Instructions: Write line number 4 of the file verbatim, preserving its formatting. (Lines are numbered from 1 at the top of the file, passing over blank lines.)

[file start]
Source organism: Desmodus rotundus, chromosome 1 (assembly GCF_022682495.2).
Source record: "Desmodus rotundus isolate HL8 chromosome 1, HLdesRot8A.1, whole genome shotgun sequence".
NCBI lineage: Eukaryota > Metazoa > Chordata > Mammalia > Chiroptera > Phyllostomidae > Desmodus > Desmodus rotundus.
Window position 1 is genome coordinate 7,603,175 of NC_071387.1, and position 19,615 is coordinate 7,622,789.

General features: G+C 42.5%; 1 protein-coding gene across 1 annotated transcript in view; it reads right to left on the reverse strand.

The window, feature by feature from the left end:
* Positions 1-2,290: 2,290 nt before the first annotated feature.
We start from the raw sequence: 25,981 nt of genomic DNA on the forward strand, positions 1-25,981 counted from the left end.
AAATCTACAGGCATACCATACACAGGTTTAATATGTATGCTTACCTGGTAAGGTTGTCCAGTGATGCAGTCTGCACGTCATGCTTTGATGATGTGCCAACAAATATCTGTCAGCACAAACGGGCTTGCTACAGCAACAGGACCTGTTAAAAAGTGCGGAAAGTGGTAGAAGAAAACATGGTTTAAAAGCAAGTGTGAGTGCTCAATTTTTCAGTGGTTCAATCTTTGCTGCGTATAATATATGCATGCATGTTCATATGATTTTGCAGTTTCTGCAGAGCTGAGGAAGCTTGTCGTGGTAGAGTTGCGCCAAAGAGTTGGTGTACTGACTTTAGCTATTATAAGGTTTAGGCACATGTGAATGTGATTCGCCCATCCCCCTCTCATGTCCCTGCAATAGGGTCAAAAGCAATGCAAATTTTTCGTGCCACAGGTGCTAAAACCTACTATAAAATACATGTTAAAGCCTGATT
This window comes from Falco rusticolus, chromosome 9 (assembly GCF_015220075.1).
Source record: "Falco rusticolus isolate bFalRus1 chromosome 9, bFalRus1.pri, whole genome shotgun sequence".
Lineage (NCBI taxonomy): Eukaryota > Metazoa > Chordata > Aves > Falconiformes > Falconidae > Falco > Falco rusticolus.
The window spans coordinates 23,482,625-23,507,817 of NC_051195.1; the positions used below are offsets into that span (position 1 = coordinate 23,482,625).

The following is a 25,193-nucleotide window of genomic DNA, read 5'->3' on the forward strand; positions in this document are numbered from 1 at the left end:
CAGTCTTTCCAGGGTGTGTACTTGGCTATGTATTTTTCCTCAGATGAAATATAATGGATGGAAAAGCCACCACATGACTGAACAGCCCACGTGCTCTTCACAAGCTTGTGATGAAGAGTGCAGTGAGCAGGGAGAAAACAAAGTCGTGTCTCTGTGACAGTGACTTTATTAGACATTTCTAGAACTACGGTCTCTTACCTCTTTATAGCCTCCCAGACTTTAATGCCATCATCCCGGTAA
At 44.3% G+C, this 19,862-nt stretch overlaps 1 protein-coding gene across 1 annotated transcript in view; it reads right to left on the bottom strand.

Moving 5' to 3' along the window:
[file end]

Window position 1 is genome coordinate 7,603,175 of NC_071387.1, and position 19,615 is coordinate 7,622,789.